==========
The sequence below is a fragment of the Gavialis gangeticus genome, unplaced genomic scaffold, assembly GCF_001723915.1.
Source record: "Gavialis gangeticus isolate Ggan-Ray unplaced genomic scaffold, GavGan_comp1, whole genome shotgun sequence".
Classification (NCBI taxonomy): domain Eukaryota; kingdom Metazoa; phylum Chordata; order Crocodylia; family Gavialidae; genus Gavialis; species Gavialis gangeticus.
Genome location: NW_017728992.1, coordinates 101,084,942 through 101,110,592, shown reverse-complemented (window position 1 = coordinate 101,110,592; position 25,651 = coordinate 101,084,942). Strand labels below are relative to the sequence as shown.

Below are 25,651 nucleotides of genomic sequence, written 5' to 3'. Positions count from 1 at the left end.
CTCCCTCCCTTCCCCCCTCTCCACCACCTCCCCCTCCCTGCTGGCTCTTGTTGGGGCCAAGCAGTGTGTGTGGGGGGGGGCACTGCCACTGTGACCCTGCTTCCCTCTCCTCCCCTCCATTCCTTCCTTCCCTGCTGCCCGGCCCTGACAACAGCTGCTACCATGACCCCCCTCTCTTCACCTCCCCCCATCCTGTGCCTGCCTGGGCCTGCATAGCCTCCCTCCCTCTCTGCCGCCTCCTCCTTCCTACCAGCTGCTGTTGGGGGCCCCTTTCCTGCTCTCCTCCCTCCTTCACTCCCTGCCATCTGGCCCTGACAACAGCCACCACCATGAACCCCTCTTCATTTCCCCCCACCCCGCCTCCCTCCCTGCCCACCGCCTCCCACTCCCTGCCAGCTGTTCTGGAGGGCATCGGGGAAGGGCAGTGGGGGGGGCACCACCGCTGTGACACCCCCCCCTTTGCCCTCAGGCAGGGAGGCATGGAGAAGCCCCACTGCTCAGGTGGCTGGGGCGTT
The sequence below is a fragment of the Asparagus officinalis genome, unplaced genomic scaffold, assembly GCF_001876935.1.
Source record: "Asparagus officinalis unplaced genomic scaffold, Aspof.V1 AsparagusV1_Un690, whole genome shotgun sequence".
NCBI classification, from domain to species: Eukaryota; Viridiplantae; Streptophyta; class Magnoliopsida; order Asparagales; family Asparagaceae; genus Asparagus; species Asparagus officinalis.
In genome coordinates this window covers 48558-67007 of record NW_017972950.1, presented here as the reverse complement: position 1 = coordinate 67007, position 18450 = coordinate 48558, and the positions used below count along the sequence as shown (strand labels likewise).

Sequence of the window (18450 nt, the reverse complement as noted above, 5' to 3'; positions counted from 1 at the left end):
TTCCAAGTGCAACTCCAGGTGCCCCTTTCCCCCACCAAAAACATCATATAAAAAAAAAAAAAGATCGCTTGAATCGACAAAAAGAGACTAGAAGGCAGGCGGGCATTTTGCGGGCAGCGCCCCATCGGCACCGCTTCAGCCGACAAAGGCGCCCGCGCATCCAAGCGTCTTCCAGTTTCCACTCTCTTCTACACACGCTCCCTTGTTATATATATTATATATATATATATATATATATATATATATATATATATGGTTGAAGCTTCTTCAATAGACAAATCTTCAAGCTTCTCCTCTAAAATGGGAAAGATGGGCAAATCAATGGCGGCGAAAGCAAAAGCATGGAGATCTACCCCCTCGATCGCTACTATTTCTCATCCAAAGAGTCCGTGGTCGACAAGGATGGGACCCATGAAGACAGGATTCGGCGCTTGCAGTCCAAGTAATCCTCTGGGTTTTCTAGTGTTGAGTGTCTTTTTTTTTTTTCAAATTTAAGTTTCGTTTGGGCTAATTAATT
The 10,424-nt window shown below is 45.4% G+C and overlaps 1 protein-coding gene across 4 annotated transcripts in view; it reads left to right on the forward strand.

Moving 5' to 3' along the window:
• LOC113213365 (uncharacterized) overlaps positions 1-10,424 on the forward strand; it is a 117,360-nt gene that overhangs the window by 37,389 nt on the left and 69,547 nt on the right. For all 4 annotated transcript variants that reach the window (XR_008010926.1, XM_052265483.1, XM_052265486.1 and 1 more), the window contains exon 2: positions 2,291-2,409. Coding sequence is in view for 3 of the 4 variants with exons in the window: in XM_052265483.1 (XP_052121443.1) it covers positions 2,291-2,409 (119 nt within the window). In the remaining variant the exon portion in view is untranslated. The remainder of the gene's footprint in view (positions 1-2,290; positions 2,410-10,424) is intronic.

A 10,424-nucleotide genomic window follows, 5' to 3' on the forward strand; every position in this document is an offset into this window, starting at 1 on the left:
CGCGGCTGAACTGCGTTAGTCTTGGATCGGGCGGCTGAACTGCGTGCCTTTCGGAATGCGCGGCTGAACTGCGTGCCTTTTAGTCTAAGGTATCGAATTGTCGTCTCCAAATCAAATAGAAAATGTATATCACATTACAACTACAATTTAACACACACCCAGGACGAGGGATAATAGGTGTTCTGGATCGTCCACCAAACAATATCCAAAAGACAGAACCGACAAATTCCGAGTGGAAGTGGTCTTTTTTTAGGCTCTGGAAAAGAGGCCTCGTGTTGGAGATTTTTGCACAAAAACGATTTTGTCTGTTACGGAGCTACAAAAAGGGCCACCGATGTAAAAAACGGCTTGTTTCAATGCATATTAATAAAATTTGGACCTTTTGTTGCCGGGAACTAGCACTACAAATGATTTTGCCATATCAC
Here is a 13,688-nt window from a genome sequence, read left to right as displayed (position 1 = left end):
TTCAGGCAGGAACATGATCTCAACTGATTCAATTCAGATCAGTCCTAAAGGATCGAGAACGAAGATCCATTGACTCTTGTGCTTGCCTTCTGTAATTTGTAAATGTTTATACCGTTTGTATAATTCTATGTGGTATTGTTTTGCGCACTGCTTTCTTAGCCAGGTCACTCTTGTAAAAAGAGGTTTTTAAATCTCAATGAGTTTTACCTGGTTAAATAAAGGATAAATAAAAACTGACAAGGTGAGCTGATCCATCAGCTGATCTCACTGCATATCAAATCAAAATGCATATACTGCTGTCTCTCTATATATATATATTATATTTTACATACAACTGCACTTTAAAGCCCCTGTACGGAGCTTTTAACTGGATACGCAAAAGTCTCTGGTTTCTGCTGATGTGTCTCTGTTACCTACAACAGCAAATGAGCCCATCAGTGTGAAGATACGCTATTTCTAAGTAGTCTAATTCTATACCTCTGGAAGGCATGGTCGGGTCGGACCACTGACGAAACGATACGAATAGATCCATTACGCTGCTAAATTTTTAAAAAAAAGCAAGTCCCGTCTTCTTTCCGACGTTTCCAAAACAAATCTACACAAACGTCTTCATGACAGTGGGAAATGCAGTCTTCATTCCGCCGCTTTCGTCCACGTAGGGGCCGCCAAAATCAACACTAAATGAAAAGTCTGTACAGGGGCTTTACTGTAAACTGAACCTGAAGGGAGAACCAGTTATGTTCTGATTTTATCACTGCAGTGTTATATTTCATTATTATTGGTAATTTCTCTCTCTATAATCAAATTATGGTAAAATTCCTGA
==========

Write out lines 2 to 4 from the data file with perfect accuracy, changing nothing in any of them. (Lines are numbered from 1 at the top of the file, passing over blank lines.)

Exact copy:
Source record: "Gavialis gangeticus isolate Ggan-Ray unplaced genomic scaffold, GavGan_comp1, whole genome shotgun sequence".
Classification (NCBI taxonomy): domain Eukaryota; kingdom Metazoa; phylum Chordata; order Crocodylia; family Gavialidae; genus Gavialis; species Gavialis gangeticus.
Genome location: NW_017728992.1, coordinates 101,084,942 through 101,110,592, shown reverse-complemented (window position 1 = coordinate 101,110,592; position 25,651 = coordinate 101,084,942). Strand labels below are relative to the sequence as shown.